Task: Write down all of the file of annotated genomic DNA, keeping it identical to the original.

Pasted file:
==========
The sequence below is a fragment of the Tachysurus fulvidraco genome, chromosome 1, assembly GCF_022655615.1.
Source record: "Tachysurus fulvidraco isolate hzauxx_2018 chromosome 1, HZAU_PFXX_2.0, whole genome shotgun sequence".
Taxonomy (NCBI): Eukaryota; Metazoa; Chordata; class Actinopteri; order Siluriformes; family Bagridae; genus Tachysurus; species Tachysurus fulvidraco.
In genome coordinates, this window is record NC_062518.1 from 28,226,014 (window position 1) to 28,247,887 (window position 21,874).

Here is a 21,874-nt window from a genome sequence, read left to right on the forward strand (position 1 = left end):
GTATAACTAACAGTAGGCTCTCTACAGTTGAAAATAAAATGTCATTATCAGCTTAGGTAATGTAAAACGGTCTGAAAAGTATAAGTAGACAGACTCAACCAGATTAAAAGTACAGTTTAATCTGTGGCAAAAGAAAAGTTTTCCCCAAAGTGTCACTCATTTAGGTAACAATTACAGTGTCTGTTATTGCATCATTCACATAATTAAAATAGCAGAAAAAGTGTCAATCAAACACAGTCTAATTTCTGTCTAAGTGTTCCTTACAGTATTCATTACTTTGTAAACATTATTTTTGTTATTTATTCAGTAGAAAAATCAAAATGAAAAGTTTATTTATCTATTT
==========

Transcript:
The sequence below is a fragment of the Tachysurus fulvidraco genome, chromosome 1, assembly GCF_022655615.1.
Source record: "Tachysurus fulvidraco isolate hzauxx_2018 chromosome 1, HZAU_PFXX_2.0, whole genome shotgun sequence".
Taxonomy (NCBI): Eukaryota; Metazoa; Chordata; class Actinopteri; order Siluriformes; family Bagridae; genus Tachysurus; species Tachysurus fulvidraco.
In genome coordinates, this window is record NC_062518.1 from 28,226,014 (window position 1) to 28,247,887 (window position 21,874).

Here is a 21,874-nt window from a genome sequence, read left to right on the forward strand (position 1 = left end):
GTATAACTAACAGTAGGCTCTCTACAGTTGAAAATAAAATGTCATTATCAGCTTAGGTAATGTAAAACGGTCTGAAAAGTATAAGTAGACAGACTCAACCAGATTAAAAGTACAGTTTAATCTGTGGCAAAAGAAAAGTTTTCCCCAAAGTGTCACTCATTTAGGTAACAATTACAGTGTCTGTTATTGCATCATTCACATAATTAAAATAGCAGAAAAAGTGTCAATCAAACACAGTCTAATTTCTGTCTAAGTGTTCCTTACAGTATTCATTACTTTGTAAACATTATTTTTGTTATTTATTCAGTAGAAAAATCAAAATGAAAAGTTTATTTATCTATTT